The 4 subconscious ways we form relationships.
Ever wondered if how you were raised affects relationships in your adult life? Probably not. I know I didn't. Luckily, some bloke back in the 60's with the name of John Bowlby was more aware than myself. He studied how the ability to form strong relationships as an adult stemmed from what the adult learned in his childhood from his or her caregiver (one of the parents). John also coined the term "Attachment Theory" which is the Subconscious way we form attachments. There are 4 different attachment types: Anxious, Avoidant, Fearful, and Secure. Read on for information that will change - your - life.
1. Anxious – this type typically stems from the early loss of a caretaker. A caregiver dies or parents get divorced or one of them goes to jail, that kind of thing. Through this early and significant ‘trauma’ the anxious type learns to fear NOT HAVING a connection. And the underdeveloped brain of a child will irrationally believe that they themselves were the real cause of the loss – because they weren’t good enough. Characteristics of this type? They’re people-pleasers. They jump around from relationship to relationship. One of the main ways they keep people from leaving them is by threatening self-harm – or seemingly putting their well-being in the other persons control. Anxious types can look a bit obsessive as they can be relentless in their pursuit to attain and/or keep the relationship. Common phrases to their significant other will sound like, “I can’t live without you” (The Chicago song just came to my brain), or “I feel like I can breath when you’re with me.” SUPER ROMANTIC and SUPER UNHEALTHY. The anxious person has such a low self-esteem that they often don’t see the bad things about the other person. They’re so needy and desperate to be in a relationship that they will transform their OWN characteristics or likes in order to be what they think the other person is wanting. Because of all this invested time and energy, the Anxious Type will be clingy which turns to suspicion which leads to the most problematic (and we’ve hit on quite a few problems!) issue. They have difficulty trusting. Even when they find someone that commits to them, they won’t ‘really’ believe or trust their partner because, who would ‘really’ want to be with them? This behavior ends up driving the other person away and the avoidant type proves that he OR she is correct; that important people in their lives will abandon them. Connection is the most valuable thing in life and it’s also never permanent.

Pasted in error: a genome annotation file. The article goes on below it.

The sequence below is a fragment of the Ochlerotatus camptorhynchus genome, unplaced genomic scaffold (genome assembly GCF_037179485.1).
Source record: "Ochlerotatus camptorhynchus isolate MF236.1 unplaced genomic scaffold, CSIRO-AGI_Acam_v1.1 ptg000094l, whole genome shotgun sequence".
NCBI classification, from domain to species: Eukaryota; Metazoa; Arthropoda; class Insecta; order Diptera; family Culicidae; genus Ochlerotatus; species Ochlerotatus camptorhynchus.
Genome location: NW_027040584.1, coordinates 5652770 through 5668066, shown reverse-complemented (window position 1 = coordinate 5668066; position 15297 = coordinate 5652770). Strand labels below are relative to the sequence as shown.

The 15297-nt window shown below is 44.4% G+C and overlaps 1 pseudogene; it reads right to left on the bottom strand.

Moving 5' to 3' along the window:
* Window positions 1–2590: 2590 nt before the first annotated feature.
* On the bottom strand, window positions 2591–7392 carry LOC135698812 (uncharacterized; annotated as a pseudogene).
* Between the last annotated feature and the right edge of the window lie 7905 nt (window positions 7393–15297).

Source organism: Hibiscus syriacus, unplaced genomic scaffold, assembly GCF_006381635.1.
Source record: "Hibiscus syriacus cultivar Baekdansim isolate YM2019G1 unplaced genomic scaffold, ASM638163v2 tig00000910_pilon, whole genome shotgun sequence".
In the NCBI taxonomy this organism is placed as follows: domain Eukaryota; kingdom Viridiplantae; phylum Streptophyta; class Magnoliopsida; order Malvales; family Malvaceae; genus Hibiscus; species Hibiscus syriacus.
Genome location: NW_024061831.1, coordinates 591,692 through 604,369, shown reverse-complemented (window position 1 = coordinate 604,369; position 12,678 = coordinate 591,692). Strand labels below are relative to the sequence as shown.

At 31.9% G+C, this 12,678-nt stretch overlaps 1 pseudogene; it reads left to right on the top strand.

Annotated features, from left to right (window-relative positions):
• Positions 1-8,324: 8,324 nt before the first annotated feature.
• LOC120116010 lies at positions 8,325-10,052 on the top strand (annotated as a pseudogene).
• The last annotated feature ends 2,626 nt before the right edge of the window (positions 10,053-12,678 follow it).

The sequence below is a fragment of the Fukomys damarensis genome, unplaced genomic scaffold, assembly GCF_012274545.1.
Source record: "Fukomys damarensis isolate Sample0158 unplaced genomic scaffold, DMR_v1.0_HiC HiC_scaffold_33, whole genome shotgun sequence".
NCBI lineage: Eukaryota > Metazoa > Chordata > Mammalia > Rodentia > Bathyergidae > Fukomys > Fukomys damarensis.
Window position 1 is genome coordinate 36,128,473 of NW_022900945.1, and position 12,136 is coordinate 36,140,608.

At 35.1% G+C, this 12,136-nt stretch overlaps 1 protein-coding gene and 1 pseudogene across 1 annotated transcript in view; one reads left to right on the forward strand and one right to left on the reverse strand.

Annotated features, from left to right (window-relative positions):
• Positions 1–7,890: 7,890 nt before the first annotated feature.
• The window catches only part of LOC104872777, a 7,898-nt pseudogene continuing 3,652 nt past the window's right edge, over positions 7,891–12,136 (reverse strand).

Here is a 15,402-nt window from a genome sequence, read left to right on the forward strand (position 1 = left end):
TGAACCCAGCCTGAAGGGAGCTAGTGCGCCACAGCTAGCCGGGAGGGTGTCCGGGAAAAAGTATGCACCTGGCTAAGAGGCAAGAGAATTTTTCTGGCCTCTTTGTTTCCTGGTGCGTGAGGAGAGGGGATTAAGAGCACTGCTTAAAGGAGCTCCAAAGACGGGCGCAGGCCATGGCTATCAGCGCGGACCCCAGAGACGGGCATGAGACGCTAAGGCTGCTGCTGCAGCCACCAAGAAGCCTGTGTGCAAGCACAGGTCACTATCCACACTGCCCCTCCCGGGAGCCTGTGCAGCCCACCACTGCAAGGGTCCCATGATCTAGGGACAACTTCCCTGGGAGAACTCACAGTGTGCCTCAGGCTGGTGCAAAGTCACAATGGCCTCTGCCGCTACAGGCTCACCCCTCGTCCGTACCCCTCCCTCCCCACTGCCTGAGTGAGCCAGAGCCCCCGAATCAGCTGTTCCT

2. Avoidant – This type usually stems from growing up in an environment where parent(s) were physically there but emotionally were absent. They learned that any attempt to connect would result in feeling pain. The result? This person ends up feeling extreme discomfort with even the possibility for emotional connection. To avoid this, they use many strategies – humor being at the top of the list. Ever known anyone to crack jokes or throw out sarcasm at completely inappropriate times? Well, now you know that they do it because they’re trying to avoid connecting emotionally with you. Humor also gives others the illusion that the avoidant person has things under control or don’t have any sad emotions which also gives the impression that they are fine. Sarcasm or jokes at an emotional time is a huge sign that you’re dealing with an avoidant type. Also, look for the avoidance of eye contact during moments where there is a likelihood of connecting emotionally. In relationships this type invests a lot of energy initially. They also utilize the shaming of others who display emotion in an effort to escape their own sensitive feelings and retreat back to a safer place emotionally. Expect a resistance to hugs or kisses initially… and even with a good amount of time. One can also expect the avoidant type to creatively show their desire for the connection WITHOUT them physically being there. Big flowers (delivered). Exciting and fun texts (delivered). Gifts (you’ll find them when he or she’s not around), acts of service (delivered), etc. The avoidant adult will be great at dating but as the relationship moves through the different phases and as time goes by, they will likely start to ‘drop the ball’ or flat out run for the hills because of their subconscious need to avoid deep and meaningful connection. They will also GHOST a promising relationship leaving the other person mystified and confused.